Feb 10, 2014 6:43am
Country music blogger giving credit to Garcia & Co.
From :Saving Country music.com
Vintage Album Review – Workingman’s Dead
May 24, 2010 - By Trigger
The Grateful Dead those that have been around here for a while know that I like to come out of left field with my vintage album suggestions. You already have a big stack of records, no need for me to rehash through them. Still I know some of you are rolling up to this thinking, “What kind of hippy dippy Mickey Mouse Cali trash space jam bull honkey is The Triggerman try to peddle NOW?”
I have a theory: No matter what is happening in mainstream country, that uniquely country sound or “twang” that awakens something deep inside of us, usually driven home by a pedal steel guitar, will always be championed by someone. In the mid 70′s, when mainstream country was awash with “contemporary” string and chorus arrangements, it allowed The Outlaws to champion the twang sound and rise to power. Right now Music Row has gone in a pop/80′s hair direction, the “twang” has been picked up by people who cut their teeth listening to punk and metal.
But before the Outlaws and the current underground country crop, that “twang” sound was picked up by some of the psychedelic musicians in California, some of which were born and raised with that sound in the South like Gram Parsons and carried it with them West. Jerry Garcia, aka Captain Trips is best known for being the leader of The Grateful Dead, but while he was writing music to eat acid to, he was also working on the side as the West Coast’s most sought after pedal steel session player.
Jerry Garcia Pedal Steel Guitar. This might shock you, but Jerry Garcia might be in my top five pedal steel players of all time. His work was featured in the Crosby, Stills & Nash hit Teach Your Children. He worked solely as the pedal steel player for the country rock band New Riders of the Purple Sage. Jerry also played banjo, and in later years would be in bluegrass projects like Old & In The Way with country stalwarts John Hartford and Vassar Clements. But I digress.
The Grateful Dead’s first three studio albums were decidedly psychedelic projects, but their fourth, Workingman’s Dead, is a country music masterpiece. This isn’t an album with country influences, or some California interpretation of country, this is pure, true, REAL country at its finest.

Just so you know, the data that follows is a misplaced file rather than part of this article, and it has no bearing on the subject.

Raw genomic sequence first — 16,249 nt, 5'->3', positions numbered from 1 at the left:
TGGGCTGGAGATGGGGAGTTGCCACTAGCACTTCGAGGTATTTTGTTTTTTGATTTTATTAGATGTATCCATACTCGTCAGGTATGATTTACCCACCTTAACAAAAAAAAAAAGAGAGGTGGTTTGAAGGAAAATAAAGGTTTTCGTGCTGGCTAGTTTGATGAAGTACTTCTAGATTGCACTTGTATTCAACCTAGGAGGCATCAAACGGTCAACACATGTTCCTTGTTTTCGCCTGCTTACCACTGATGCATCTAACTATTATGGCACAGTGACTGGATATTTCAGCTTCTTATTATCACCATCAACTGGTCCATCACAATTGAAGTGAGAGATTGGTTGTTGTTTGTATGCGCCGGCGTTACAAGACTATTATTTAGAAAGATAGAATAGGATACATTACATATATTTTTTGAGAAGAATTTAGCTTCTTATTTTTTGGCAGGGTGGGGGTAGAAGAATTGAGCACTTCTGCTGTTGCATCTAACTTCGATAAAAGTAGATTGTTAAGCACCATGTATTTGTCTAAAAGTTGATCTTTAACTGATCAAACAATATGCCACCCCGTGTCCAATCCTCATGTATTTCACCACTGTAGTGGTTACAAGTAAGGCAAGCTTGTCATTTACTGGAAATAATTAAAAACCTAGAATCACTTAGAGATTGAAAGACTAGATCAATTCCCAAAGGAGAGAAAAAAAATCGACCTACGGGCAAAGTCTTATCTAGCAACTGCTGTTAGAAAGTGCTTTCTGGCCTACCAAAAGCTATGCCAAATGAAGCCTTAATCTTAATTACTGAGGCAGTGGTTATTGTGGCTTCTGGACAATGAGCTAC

Tight and exceptionally arranged harmonies, amazing and intelligent minimalist production by the legendary tapist Betty Cantor, and of course Jerry’s songwriting and pedal steel make this one for the ages. The Grateful Dead never got much radio play, but if this album had “hits” it was the harmonic-driven “Uncle Johns Band” and “Casey Jones” about a cocaine snorting train engineer. I like these songs, but I think “High Time” and “Dire Wolf” do a better job illustrating Jerry’s steel work and his uncanny mastery of rural themes.
Another good one is “Cumberland Blues,” which with the recent mine disasters, the release of the White Documentary and the recent flooding of the Cumberland River, is probably why this album has been on my mind. “Easy Wind” might be my favorite song. Dead member Ron “Pigpen” McKernan, former lover of Janis Joplin
NOTE: from C. Freedom - is that true about Pig and Janis???
who was already ailing from the alcohol abuse that would kill him 2 years later, belts out a hell of a blue collar anthem in this often overlooked track.
The “production” of this album really is its biggest strength. Willie Nelson’s Red Headed Stranger is seen by most as the greatest country music album of all time, and the minimalist, dirty, rootsy production is given a lot of credit for that. Workingman’s Dead takes nearly that same approach, only half a decade before, and in my opinion, with better instrumentation.
The Dead’s next album American Beauty is the better known of their “country” projects, and though I like this album as well, it has more of a folky, mainstream feel to it. For my money, a good follow up to Workingman’s Dead is their live Europe ’72 album which again features tight harmonies and amazing country songs.
You may hate hippies or California, or the sheer idea of The Grateful Dead, but if the blue collar tribute Workingman’s Dead is not in your collection, your prejudice has gone too far.